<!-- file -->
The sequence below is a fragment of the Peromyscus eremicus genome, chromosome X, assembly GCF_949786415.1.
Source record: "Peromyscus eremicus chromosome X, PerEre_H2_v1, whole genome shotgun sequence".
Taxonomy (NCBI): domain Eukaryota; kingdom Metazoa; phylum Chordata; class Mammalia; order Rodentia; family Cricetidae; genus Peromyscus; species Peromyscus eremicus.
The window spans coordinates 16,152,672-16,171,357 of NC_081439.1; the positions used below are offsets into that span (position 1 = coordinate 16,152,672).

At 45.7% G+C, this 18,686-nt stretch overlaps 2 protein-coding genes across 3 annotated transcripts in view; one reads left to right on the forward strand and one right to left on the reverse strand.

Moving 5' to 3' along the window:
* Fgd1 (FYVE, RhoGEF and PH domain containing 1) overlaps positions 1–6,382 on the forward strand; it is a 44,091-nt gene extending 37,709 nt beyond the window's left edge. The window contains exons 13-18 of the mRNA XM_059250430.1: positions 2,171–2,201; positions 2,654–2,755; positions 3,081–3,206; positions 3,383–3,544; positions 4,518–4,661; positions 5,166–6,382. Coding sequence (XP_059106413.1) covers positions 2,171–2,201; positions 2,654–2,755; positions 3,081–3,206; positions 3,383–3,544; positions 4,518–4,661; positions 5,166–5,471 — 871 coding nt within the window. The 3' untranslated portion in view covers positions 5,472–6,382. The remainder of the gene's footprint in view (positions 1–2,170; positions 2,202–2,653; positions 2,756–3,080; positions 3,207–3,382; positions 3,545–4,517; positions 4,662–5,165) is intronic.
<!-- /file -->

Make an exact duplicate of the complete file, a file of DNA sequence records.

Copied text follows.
The sequence below is a fragment of the Peromyscus eremicus genome, chromosome X, assembly GCF_949786415.1.
Source record: "Peromyscus eremicus chromosome X, PerEre_H2_v1, whole genome shotgun sequence".
Taxonomy (NCBI): domain Eukaryota; kingdom Metazoa; phylum Chordata; class Mammalia; order Rodentia; family Cricetidae; genus Peromyscus; species Peromyscus eremicus.
The window spans coordinates 16,152,672-16,171,357 of NC_081439.1; the positions used below are offsets into that span (position 1 = coordinate 16,152,672).

At 45.7% G+C, this 18,686-nt stretch overlaps 2 protein-coding genes across 3 annotated transcripts in view; one reads left to right on the forward strand and one right to left on the reverse strand.

Moving 5' to 3' along the window:
* Fgd1 (FYVE, RhoGEF and PH domain containing 1) overlaps positions 1–6,382 on the forward strand; it is a 44,091-nt gene extending 37,709 nt beyond the window's left edge. The window contains exons 13-18 of the mRNA XM_059250430.1: positions 2,171–2,201; positions 2,654–2,755; positions 3,081–3,206; positions 3,383–3,544; positions 4,518–4,661; positions 5,166–6,382. Coding sequence (XP_059106413.1) covers positions 2,171–2,201; positions 2,654–2,755; positions 3,081–3,206; positions 3,383–3,544; positions 4,518–4,661; positions 5,166–5,471 — 871 coding nt within the window. The 3' untranslated portion in view covers positions 5,472–6,382. The remainder of the gene's footprint in view (positions 1–2,170; positions 2,202–2,653; positions 2,756–3,080; positions 3,207–3,382; positions 3,545–4,517; positions 4,662–5,165) is intronic.